updated 6/9/2005 6:01:00 PM ET 2005-06-09T22:01:00

Federal Reserve Chairman Alan Greenspan left little doubt Thursday that the central bank intends to continue pushing short-term rates higher. One major reason could be that Greenspan wants to do everything within his power to remove what he calls “froth” from some of the nation’s booming housing markets.

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In testimony before a joint House-Senate committee Thursday, Greenspan reiterated that he is puzzled by the decline in long-term interest rates, which has seen rates for traditional 30-year mortgages slide to their lowest levels in more than a year . Such low mortgage rates are buoying the housing market, sending home prices surging at a 12 percent annual rate, according to one recent government report.

Greenspan and the Fed have little control over these fixed mortgage rates, which are pegged to movements in the massive global bond market. But the Fed does have a powerful influence over one important segment of mortgage rates through its control of short-term bank lending rates.

“The only part of the mortgage market that the Fed has control over is adjustables,” said Vince Boberski, senior economist at RBC Dain Rauscher.

Adjustable-rate mortgages, including what Greenspan called “relatively exotic” financial instruments such as interest-only and no-money-down loans, have been one of the major factors in sustaining high home prices in California and other coastal markets.

By continuing to raise short-term rates, the Fed can reduce the differential between such relatively risky loans and higher-quality, fixed-rate mortgages, Boberski said.

“It’s a way for them to let some air out of the housing market,” Boberski said.

In his opening statement to the panel, Greenspan did suggest that the Fed is concerned about home price inflation, citing the “dramatic” increase in the use of risky mortgages.

“To be sure, these financing vehicles have their appropriate uses,” he said. “But to the extent that some households may be employing these instruments to purchase a home that would otherwise be unaffordable, their use is beginning to add to the pressures in the marketplace.”

He added, however, that any bubble-bursting likely would have only local impact and would not harm the national economy.

The Fed has other reasons for wanting to raise rates besides cooling the housing market. With the economy on “reasonably firm footing,” as Greenspan put it, the Fed can continue to remove the stimulus of low short-term interest rates.

In response to a question in the congressional hearing, Greenspan indicated the Fed still has ground to cover to get to its desired “neutral” level of rates, which would neither restrain growth nor contribute to higher inflation.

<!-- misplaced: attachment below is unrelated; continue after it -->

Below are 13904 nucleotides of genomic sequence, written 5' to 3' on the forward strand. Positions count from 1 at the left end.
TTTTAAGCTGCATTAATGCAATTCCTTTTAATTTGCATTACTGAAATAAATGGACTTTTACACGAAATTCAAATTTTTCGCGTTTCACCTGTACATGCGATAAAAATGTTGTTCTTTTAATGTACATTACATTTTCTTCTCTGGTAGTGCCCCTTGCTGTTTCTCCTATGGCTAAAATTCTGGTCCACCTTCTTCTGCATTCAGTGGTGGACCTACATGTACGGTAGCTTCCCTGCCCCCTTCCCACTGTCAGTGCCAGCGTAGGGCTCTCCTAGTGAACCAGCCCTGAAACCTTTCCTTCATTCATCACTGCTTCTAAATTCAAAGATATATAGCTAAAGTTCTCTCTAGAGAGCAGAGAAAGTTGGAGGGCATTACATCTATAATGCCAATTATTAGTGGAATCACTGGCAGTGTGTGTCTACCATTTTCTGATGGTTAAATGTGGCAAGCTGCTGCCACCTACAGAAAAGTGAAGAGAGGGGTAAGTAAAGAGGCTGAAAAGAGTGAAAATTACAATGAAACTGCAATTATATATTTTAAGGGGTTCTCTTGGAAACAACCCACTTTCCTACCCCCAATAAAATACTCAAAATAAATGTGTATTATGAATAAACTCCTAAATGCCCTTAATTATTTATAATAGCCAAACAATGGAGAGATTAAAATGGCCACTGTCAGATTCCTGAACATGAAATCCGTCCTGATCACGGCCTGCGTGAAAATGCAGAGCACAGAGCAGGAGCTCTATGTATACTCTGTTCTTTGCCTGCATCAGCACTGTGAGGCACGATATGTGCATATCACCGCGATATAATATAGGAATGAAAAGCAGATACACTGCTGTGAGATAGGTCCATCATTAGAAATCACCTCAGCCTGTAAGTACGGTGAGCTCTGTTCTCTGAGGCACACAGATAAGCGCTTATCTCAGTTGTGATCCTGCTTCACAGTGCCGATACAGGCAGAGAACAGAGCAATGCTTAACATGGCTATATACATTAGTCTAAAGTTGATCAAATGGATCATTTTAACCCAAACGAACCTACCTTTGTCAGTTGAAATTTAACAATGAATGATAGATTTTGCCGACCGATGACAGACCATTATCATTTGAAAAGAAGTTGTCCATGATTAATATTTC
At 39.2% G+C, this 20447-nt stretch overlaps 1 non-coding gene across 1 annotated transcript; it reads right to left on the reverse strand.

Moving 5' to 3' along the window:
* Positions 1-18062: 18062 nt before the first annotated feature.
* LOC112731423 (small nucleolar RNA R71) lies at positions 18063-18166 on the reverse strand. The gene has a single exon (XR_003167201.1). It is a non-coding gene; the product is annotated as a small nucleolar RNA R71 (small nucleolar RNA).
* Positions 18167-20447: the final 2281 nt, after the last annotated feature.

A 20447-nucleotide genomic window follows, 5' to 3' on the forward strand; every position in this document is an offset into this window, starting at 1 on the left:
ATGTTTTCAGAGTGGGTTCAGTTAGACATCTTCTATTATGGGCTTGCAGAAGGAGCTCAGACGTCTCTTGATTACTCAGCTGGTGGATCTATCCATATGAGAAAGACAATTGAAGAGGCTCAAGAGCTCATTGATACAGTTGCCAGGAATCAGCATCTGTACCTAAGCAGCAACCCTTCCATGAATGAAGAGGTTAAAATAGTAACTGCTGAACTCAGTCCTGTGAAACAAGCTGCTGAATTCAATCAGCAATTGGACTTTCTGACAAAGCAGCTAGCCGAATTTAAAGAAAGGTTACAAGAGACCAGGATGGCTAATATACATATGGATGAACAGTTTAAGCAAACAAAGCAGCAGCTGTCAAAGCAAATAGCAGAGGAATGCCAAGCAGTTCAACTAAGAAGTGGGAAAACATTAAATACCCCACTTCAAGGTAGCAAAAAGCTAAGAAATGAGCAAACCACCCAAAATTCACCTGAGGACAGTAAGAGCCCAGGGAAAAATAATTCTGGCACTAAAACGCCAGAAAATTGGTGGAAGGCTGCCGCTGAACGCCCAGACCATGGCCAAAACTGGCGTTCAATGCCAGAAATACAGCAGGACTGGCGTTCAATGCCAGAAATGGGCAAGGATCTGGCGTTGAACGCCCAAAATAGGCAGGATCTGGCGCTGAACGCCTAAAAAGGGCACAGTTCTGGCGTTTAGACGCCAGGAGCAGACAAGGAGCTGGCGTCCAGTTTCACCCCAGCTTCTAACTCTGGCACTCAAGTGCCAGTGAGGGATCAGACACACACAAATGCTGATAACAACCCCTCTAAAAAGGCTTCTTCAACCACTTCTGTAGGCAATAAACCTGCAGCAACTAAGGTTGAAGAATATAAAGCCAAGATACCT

“It’s very difficult to know where that so-called neutral rate is, but we will probably know it when we are there, because we will observe a certain degree of balance which we have not perceived before...,” Greenspan said.

Greenspan's remarks appeared to override a comment by Dallas Fed President Richard Fisher, who said last week that the Fed was in the "eighth inning" of its rate-hike cycle.

The Fed is seen as certain to raise short-term rates a quarter-percentage point at its next policy-meeting, which concludes June 30. That would bring the overnight lending rate to  3.25 percent, compared with 1 percent when the Fed began hiking rates a year ago.

Most analysts expect the Fed to hike rates at least once more and possibly three more times this year, which would bring the rate to 4 percent by the end of the year as Greenspan prepares to step down early in 2006.

That is almost exactly the current yield on the 10-year Treasury bond, which has fallen from 4.9 percent over the past year as the Fed has raised short-term rates. Such a “flat” or inverted yield curve generally suggests that bond traders expect a sharp economic slowdown or recession.

Greenspan noted that decline in long-term rates is the fastest seen in recent decades. “So something unusual is clearly at play here,” he said in response to a question.

But he said the decline did not “necessarily” signal an imminent economic slowdown as it might have in the past.

Some analysts disagree, saying the bond market is raising a red warning flag.

“Greenspan seems to have a blind spot when it comes to flattening yield curves,” said Paul Kasriel, economic research director at Northern Trust Co. He said the bond market sent similar signals prior to the 1990-91 and 2001 recessions. Both times Greenspan ignored the warning and continued pushing short-term rates higher.

Kasriel agrees that Greenspan would not mind cooling the housing market a bit, but not at the risk of causing a recession.

“I don’t think he wants to be remembered as the guy who created the housing bubble and then burst it,” Kasriel said. “If he’s getting an indication in August that this thing is slowing down and it’s not just a temporary soft patch, I don’t think he’s going to keep raising rates just to burst the housing market.”

Kasriel predicts the June 30 rate hike will be the final one of the current rate-hike cycle, a distinctly minority view among financial market economists and traders.

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